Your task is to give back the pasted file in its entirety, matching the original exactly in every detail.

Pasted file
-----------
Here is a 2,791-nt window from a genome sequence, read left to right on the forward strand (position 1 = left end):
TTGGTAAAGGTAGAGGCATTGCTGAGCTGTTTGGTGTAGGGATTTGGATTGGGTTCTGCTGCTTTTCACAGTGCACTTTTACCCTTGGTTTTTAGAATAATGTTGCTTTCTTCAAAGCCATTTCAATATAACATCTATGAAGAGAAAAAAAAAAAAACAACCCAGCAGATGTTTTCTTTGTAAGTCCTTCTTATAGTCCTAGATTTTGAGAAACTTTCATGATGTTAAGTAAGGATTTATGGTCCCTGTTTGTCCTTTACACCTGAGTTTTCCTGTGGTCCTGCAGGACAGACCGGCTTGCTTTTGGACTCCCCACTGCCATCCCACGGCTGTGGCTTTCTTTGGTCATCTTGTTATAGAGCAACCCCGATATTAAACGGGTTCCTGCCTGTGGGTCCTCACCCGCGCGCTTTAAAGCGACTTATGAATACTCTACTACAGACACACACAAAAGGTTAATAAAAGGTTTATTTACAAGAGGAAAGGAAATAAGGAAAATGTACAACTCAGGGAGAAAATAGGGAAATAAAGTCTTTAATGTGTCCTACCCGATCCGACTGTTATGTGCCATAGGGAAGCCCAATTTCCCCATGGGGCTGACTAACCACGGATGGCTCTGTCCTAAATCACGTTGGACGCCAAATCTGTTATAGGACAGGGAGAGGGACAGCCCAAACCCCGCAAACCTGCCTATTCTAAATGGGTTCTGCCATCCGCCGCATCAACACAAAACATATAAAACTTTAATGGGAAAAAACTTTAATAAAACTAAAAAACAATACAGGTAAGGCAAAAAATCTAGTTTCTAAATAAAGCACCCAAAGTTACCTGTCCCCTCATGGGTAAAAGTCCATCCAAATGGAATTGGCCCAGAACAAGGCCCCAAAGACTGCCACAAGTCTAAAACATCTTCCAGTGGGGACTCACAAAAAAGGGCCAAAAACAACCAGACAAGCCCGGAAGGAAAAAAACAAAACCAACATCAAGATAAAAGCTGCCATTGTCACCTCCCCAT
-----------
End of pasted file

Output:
Here is a 2,791-nt window from a genome sequence, read left to right on the forward strand (position 1 = left end):
TTGGTAAAGGTAGAGGCATTGCTGAGCTGTTTGGTGTAGGGATTTGGATTGGGTTCTGCTGCTTTTCACAGTGCACTTTTACCCTTGGTTTTTAGAATAATGTTGCTTTCTTCAAAGCCATTTCAATATAACATCTATGAAGAGAAAAAAAAAAAAACAACCCAGCAGATGTTTTCTTTGTAAGTCCTTCTTATAGTCCTAGATTTTGAGAAACTTTCATGATGTTAAGTAAGGATTTATGGTCCCTGTTTGTCCTTTACACCTGAGTTTTCCTGTGGTCCTGCAGGACAGACCGGCTTGCTTTTGGACTCCCCACTGCCATCCCACGGCTGTGGCTTTCTTTGGTCATCTTGTTATAGAGCAACCCCGATATTAAACGGGTTCCTGCCTGTGGGTCCTCACCCGCGCGCTTTAAAGCGACTTATGAATACTCTACTACAGACACACACAAAAGGTTAATAAAAGGTTTATTTACAAGAGGAAAGGAAATAAGGAAAATGTACAACTCAGGGAGAAAATAGGGAAATAAAGTCTTTAATGTGTCCTACCCGATCCGACTGTTATGTGCCATAGGGAAGCCCAATTTCCCCATGGGGCTGACTAACCACGGATGGCTCTGTCCTAAATCACGTTGGACGCCAAATCTGTTATAGGACAGGGAGAGGGACAGCCCAAACCCCGCAAACCTGCCTATTCTAAATGGGTTCTGCCATCCGCCGCATCAACACAAAACATATAAAACTTTAATGGGAAAAAACTTTAATAAAACTAAAAAACAATACAGGTAAGGCAAAAAATCTAGTTTCTAAATAAAGCACCCAAAGTTACCTGTCCCCTCATGGGTAAAAGTCCATCCAAATGGAATTGGCCCAGAACAAGGCCCCAAAGACTGCCACAAGTCTAAAACATCTTCCAGTGGGGACTCACAAAAAAGGGCCAAAAACAACCAGACAAGCCCGGAAGGAAAAAAACAAAACCAACATCAAGATAAAAGCTGCCATTGTCACCTCCCCAT